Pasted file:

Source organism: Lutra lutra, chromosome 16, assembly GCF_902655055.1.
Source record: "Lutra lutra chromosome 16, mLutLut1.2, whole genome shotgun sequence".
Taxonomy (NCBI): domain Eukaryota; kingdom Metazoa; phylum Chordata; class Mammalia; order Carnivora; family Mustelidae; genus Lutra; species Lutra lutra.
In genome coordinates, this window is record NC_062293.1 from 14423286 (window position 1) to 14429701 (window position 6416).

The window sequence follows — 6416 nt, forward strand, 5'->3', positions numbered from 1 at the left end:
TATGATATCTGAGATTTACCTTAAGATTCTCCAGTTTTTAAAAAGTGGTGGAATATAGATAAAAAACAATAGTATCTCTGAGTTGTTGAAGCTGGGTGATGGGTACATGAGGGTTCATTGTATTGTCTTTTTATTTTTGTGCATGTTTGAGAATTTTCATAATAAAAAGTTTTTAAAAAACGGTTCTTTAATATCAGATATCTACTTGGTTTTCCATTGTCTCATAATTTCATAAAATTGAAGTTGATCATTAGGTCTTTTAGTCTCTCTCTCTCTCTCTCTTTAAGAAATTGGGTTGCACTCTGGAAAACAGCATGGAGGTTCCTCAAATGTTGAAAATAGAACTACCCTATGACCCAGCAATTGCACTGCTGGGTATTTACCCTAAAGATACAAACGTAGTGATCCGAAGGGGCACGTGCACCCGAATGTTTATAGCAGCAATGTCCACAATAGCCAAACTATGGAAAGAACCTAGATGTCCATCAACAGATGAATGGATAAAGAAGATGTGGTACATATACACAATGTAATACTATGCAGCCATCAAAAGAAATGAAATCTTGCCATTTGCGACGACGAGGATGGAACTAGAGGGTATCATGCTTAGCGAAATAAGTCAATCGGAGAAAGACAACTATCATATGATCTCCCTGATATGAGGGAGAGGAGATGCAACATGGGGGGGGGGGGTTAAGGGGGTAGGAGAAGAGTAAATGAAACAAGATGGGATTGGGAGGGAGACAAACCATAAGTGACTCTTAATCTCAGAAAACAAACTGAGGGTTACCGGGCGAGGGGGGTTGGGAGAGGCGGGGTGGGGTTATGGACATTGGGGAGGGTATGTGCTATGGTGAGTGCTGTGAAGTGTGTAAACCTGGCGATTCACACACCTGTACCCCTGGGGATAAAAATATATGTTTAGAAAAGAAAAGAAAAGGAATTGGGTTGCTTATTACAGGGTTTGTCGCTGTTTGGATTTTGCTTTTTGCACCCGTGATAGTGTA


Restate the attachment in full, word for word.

Source organism: Lutra lutra, chromosome 16, assembly GCF_902655055.1.
Source record: "Lutra lutra chromosome 16, mLutLut1.2, whole genome shotgun sequence".
Taxonomy (NCBI): domain Eukaryota; kingdom Metazoa; phylum Chordata; class Mammalia; order Carnivora; family Mustelidae; genus Lutra; species Lutra lutra.
In genome coordinates, this window is record NC_062293.1 from 14423286 (window position 1) to 14429701 (window position 6416).

The window sequence follows — 6416 nt, forward strand, 5'->3', positions numbered from 1 at the left end:
TATGATATCTGAGATTTACCTTAAGATTCTCCAGTTTTTAAAAAGTGGTGGAATATAGATAAAAAACAATAGTATCTCTGAGTTGTTGAAGCTGGGTGATGGGTACATGAGGGTTCATTGTATTGTCTTTTTATTTTTGTGCATGTTTGAGAATTTTCATAATAAAAAGTTTTTAAAAAACGGTTCTTTAATATCAGATATCTACTTGGTTTTCCATTGTCTCATAATTTCATAAAATTGAAGTTGATCATTAGGTCTTTTAGTCTCTCTCTCTCTCTCTCTTTAAGAAATTGGGTTGCACTCTGGAAAACAGCATGGAGGTTCCTCAAATGTTGAAAATAGAACTACCCTATGACCCAGCAATTGCACTGCTGGGTATTTACCCTAAAGATACAAACGTAGTGATCCGAAGGGGCACGTGCACCCGAATGTTTATAGCAGCAATGTCCACAATAGCCAAACTATGGAAAGAACCTAGATGTCCATCAACAGATGAATGGATAAAGAAGATGTGGTACATATACACAATGTAATACTATGCAGCCATCAAAAGAAATGAAATCTTGCCATTTGCGACGACGAGGATGGAACTAGAGGGTATCATGCTTAGCGAAATAAGTCAATCGGAGAAAGACAACTATCATATGATCTCCCTGATATGAGGGAGAGGAGATGCAACATGGGGGGGGGGGGTTAAGGGGGTAGGAGAAGAGTAAATGAAACAAGATGGGATTGGGAGGGAGACAAACCATAAGTGACTCTTAATCTCAGAAAACAAACTGAGGGTTACCGGGCGAGGGGGGTTGGGAGAGGCGGGGTGGGGTTATGGACATTGGGGAGGGTATGTGCTATGGTGAGTGCTGTGAAGTGTGTAAACCTGGCGATTCACACACCTGTACCCCTGGGGATAAAAATATATGTTTAGAAAAGAAAAGAAAAGGAATTGGGTTGCTTATTACAGGGTTTGTCGCTGTTTGGATTTTGCTTTTTGCACCCGTGATAGTGTA